The National Comorbidity Survey-Replication (NCS-R) is a nationally representative survey (n=9,282) of English-speaking household residents aged 18 years and older living in the coterminous United States (Kessler & Merikangas, 2004; Kessler et al., 2004). Since Spanish-speaking Latinos were not represented in the NCS-R, only the non-Latino, U.S.-born whites from this dataset were included in the present study (n=4,047). Face to face interviews were conducted by professional interviewers from the Institute for Social Research at the University of Michigan, Ann Arbor. These interviews were conducted between February 2001 and April 2003. The overall response rate for the survey was 70.9%. Survey administration was done in two parts, with part I consisting of a core diagnostic assessment and part II additionally consisting of questions about risk factors, consequences, other correlates, and additional disorders. In the present study, we use Part II only of the NCS-R pooled with the NLAAS Latinos, since we require detailed information on health status, demographics, and correlates of disorder.

The National Latino and Asian American Study (NLAAS) is a nationally representative survey of English and Spanish-speaking household residents, aged 18 and older, drawn from the non-institutionalized population of the coterminous United States (Heeringa et al., 2004). It is the only nationally representative study to include both English and Spanish-speaking Latinos (50% Spanish speaking respondents). The data for this survey were collected by the Institute for Social Research (ISR) at the University of Michigan between May 2002 and November 2003. Respondents were selected from a multi-stage clustered area probability sample of households. The final sample of 2554 Latinos represented four sub-ethnic groups (as indicated by their self-reported ethnicity using the same procedures as the U.S. Census). Of the total sample, 868 were of Mexican origin, 495 were Puerto Rican, and 577 were Cuban. A fourth group was composed of Latinos from other backgrounds, and included individuals born in the Dominican Republic, Colombia, El Salvador, Ecuador, Guatemala, Honduras, Peru, and Nicaragua, among others (Alegría et al., 2007a). The response rate for the overall sample was 75.5%.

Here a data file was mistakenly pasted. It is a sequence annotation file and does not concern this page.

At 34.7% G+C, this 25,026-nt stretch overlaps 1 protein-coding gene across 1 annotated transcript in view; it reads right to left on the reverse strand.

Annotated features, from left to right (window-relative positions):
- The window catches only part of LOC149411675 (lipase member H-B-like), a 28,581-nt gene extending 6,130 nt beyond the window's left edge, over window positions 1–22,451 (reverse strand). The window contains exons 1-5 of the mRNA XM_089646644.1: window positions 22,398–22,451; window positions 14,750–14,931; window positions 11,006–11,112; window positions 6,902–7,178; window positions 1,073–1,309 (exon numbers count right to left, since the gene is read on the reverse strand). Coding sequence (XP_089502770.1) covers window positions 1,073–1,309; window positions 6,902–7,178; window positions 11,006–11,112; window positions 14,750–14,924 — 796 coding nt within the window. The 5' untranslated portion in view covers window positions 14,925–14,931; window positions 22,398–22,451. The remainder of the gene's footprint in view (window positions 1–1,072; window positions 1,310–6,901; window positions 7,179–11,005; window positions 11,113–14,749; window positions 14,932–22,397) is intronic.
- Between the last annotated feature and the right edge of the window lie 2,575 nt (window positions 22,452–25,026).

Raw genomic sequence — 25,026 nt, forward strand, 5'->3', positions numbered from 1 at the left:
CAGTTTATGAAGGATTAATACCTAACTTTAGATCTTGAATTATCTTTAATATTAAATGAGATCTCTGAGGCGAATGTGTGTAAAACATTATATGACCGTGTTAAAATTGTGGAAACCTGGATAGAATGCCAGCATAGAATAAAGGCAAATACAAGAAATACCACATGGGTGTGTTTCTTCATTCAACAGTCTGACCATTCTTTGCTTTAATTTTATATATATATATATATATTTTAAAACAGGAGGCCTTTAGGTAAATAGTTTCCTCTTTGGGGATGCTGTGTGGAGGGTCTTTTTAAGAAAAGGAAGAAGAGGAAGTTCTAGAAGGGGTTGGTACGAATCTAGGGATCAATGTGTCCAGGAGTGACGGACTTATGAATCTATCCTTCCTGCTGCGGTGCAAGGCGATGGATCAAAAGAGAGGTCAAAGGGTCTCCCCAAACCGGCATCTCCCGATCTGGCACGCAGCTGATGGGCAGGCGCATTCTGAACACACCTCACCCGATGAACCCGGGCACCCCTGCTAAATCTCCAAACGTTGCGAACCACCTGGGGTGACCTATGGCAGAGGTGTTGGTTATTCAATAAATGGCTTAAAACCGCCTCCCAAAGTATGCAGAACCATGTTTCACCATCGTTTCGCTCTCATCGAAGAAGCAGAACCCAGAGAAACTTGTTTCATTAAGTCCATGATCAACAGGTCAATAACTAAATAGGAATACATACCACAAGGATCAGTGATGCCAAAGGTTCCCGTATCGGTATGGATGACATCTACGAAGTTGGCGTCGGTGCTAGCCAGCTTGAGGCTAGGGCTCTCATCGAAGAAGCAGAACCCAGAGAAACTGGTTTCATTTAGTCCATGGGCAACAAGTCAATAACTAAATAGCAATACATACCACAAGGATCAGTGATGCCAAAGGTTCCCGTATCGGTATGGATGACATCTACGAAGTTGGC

NCS-R surveys were conducted by 342 certified English interviewers, while NLAAS data were collected by 275 trained multilingual interviewers (Alegría et al., 2004a). All study materials for NLAAS were translated into Spanish. Alegría et al. (2004b) describes steps taken to ensure that the translated NLASS instruments maintained semantic, content and technical equivalence, as well as cultural relevance and internal consistency. This process included professional translation and back translation, a review by a multinational bilingual committee, and focus groups with Spanish-speaking respondents representing several Latino subgroups (Mexican, Cuban, and Puerto Rican). Approximately half of the NLAAS participants were monolingual Spanish speakers, or had limited English proficiency and requested the interview in Spanish.


The NCS-R and NLAAS were designed to include parallel assessments across most demographic characteristics and all clinical measures. The present study includes those common to both datasets. Additional details about the design and methodology in the NLAAS and NCS-R datasets can be found at the Collaborative Psychiatric Epidemiology Survey Website (

Demographic characteristics

Three ethnicity/nativity groups were formed from the combined datasets. The U.S.-born whites group consisted of all white participants born in the United States included in the NCS-R dataset (n = 4,047). The U.S.-born Latino group consisted of all participants born in the United States included in the NLAAS dataset (n = 924) while the foreign-born Latino group consisted of all participants born outside the U.S. included in the NLAAS dataset (n = 1,630).